The Trinity Lyric Opera company will perform the West Coast premiere of The Pilgrim’s Progress this weekend at the Dean Lesher Regional Arts Center in Walnut Creek.
The opera was one of Ralph Vaughan Williams’ last compositions and he considered it his masterpiece, the culmination of over 40 years of work.
Throughout his life he had composed parts of the piece, presenting some of them as finished work. At one point, thinking that he would never complete the opera, he folded several of its themes into his 5th Symphony. However, nearing his 80th year, Vaughan Williams finished the piece. In 1951, its presentation at Covent Garden in an inadequate and awkward production was “the bitterest disappointment of his musical life.”
Described as a “morality,” The Pilgrim’s Progress more closely resembles an oratorio with its large chorus, which acts as a central musical figure within the piece, and its lack of aria-driven action. It was conceived by the composer as a series of tableaux, like that of a medieval morality play.
But like all of Vaughan Williams’ music, it seems to be woven more of spirit and transcendence than of the didactic or moralistic. It took Vaughan Williams many years to develop his musical voice, and that development was sympathetically affected by his understanding of early English folk music. His is a spiritual music, but it is neither remote nor cold.
Vaughan Williams uses the John Bunyan allegory as the foundation for his opera not because he shared Bunyan’s religious beliefs but because the universalism of the allegory appealed to him.
“I want the idea,” he wrote to a friend, “to . . . appeal to anybody who aims at the spiritual life whether he is Christian, Jew, Buddhist, Shintoist, or 5th Day Adventist.”
According to his widow Ursula, Vaughan Williams was “an atheist . . . who drifted into a cheerful agnosticism: he was never a professing Christian.”
He was, however, a man with a deep social conscience. His work with refugees during the World War II led to the banning of his work by the Nazis.
Vaughan Williams stripped away much of Bunyan’s Radical Protestant ideology in The Pilgrim’s Progress, especially that concerned with the Christian struggle with sin. What remains is a simpler, more universal journey of the soul.
At the beginning of the opera, the character of Bunyan tells the audience of his dream, which is to become his book, and the Pilgrim enters the stage. He is driven by fear and the great burden he bears, and he cries out to be saved; The Evangelist sets him on a journey toward a light he can just see in the distance. Leaving his home, the City of Destruction, and heading toward the King’s Highway, Pilgrim finds himself at the House Beautiful, where he is relieved of his burden and given tokens to help him on his way. It is easy to read Vaughan Williams’ personal journey into to the voice of the Pilgrim when he sings: “Music in the house; music in the heart; music in heaven, for joy that I am here.”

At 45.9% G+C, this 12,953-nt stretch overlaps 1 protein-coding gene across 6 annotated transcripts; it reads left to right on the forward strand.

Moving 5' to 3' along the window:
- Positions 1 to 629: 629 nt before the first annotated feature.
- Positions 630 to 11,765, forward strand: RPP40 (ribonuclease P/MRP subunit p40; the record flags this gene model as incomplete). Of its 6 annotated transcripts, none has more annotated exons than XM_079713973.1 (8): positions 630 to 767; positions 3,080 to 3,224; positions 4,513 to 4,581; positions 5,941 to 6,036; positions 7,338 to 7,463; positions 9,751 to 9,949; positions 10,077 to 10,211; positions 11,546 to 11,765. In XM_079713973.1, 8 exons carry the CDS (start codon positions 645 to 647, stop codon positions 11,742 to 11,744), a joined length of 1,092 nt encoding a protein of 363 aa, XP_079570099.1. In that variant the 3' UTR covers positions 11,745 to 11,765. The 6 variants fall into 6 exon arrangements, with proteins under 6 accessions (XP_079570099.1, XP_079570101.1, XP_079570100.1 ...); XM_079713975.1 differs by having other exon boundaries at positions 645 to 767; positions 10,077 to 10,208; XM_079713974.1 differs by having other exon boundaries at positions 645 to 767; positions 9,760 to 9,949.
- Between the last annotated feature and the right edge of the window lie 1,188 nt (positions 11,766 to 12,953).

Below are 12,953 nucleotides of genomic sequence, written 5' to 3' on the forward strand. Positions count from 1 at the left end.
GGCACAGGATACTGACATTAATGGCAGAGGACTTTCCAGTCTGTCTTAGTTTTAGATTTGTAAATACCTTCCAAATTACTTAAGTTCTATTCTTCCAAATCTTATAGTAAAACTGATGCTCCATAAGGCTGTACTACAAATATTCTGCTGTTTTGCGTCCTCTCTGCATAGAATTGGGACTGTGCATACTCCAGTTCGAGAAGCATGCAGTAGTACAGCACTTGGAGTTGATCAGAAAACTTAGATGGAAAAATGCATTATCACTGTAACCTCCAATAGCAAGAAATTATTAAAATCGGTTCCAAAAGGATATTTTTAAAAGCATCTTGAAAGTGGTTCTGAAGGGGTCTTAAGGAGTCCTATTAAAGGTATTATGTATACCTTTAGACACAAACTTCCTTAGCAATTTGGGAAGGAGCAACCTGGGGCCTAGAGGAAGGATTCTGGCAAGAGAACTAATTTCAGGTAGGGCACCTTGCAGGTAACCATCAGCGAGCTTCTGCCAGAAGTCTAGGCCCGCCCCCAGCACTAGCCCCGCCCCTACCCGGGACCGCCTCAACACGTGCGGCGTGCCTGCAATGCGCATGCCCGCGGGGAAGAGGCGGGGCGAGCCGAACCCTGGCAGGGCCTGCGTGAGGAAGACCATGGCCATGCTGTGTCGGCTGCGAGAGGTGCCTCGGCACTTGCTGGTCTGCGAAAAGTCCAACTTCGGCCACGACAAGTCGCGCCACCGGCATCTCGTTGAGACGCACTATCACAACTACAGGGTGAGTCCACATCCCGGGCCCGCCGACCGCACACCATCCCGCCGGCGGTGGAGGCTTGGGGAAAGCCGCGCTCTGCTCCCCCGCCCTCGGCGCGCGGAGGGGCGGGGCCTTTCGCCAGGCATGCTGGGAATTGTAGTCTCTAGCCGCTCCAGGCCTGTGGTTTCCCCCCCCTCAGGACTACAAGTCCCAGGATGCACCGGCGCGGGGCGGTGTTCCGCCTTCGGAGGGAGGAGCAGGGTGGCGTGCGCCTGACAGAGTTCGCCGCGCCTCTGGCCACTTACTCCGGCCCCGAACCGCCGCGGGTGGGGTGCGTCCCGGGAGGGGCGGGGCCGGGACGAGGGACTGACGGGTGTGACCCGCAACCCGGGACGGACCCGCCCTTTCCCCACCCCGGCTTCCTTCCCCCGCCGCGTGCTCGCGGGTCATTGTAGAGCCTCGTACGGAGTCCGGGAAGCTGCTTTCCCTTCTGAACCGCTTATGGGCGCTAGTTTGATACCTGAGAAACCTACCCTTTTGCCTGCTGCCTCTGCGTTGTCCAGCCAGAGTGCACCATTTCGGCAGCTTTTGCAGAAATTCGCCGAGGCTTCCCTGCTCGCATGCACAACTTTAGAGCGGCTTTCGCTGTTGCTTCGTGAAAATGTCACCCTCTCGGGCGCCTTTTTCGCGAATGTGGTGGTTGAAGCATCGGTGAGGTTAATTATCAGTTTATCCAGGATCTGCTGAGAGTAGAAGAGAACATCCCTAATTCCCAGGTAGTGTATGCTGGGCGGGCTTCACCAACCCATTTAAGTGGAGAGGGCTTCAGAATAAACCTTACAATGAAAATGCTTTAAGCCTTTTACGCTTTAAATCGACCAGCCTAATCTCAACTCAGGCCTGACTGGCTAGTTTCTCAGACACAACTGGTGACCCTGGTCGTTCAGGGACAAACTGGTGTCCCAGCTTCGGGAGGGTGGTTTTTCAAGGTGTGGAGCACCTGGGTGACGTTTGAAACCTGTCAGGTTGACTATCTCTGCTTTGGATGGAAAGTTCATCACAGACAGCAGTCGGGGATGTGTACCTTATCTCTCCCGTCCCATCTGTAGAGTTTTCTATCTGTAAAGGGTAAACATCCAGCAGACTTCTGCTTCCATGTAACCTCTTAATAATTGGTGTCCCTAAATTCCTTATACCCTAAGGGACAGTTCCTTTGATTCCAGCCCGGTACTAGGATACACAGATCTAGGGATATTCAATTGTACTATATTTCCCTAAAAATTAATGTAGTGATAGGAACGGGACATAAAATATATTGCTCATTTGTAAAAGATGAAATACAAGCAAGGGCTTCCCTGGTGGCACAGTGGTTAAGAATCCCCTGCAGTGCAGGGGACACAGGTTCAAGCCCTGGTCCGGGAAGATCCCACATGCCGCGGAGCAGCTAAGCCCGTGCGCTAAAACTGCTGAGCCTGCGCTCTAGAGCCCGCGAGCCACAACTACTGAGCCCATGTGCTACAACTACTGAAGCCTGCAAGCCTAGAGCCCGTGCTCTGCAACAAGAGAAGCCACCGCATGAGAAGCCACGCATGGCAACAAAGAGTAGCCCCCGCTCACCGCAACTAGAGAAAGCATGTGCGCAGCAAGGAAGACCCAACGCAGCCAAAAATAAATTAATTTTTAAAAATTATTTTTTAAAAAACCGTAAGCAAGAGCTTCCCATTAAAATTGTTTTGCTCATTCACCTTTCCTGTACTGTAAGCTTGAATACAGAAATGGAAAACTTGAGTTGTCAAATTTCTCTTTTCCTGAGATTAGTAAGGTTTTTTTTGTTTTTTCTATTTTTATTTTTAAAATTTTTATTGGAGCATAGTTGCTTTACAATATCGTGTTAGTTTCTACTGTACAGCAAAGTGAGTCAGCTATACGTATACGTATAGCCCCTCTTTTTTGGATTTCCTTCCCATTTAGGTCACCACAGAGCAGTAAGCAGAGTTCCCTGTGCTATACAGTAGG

The first trial that Pilgrim undergoes on his journey to the Celestial City is his battle with interior demons, represented by Apollyon and his minions, the Doleful Creatures. Apollyon, the Destroyer, is a form of the devil, the angel of the bottomless pit in Revelations, but here he takes on the form of feudal lord or property owner, who declares that the land and everything in it is his. After the battle in which he overcomes Apollyon, the Pilgrim is wounded and then healed by two bearers of Life, soprano and contralto, who comfort him in a sweetly ethereal duet.
His second trial takes place in Vanity Fair, where Pilgrim is confronted by the chaos of the marketplace, presided over by Lord Lechery singing a music-hall song. Gold, power, lust, pride of life are sold here, and when Pilgrim refuses to buy and rejects their patron god Beezlebub, he is thrown in jail and sentenced to die.
What follows is the opera’s most moving scene. In jail, Pilgrim is in despair, he feels abandoned by his god, but in the middle of these dark moments he remembers the key that he had been given in the House Beautiful. He realizes that he has been carrying his freedom with him, that he has the power to open the prison doors with which the material world has enclosed him. The doors swing open, and the Pilgrim returns to his journey.
It was clear in rehearsal last week that there are many fine singers in this production of The Pilgrim’s Progress. Jason Detwiler’s portrayal of the Pilgrim is especially wonderful, and in this prison scene it finds its most powerful realization. A fine bass-baritone, Detwiler has a voice with the weight and depth to give this scene the spiritual profundity it needs as his Pilgrim moves from black despair to radiant fulfillment.
The libretto of the prison scene is also one of the more beautiful sections of the opera; taken from the Bible, the language is that of mystical writing across many traditions: “Surely the darkness shall cover me even the night shall be light about me. The darkness is no darkness with thee: but the night shineth as the day.” It is the kind of language that Vaughan Williams could translate perfectly into music, melding it into his own contemplative sound, filled with ecstatic and mysterious harmonies.
Alan Thayer, the director of the Trinity Lyric Opera, founded and organized the company specifically to bring Ralph Vaughan Williams’ opera to the West Coast. This is a rare opportunity to hear an important work by one of the great composers of the 20th century.
THE PILGRIM’S PROGRESS
Trinity Lyric Opera’s production shows at 8 p.m. Friday, June 16, and Saturday, June 17, and 2 p.m. Sunday, June 18, at the Dean Lesher Regional Center for the Arts, 1601 Civic Drive, Walnut Creek. For more information, see www.trinitylyricopera.org.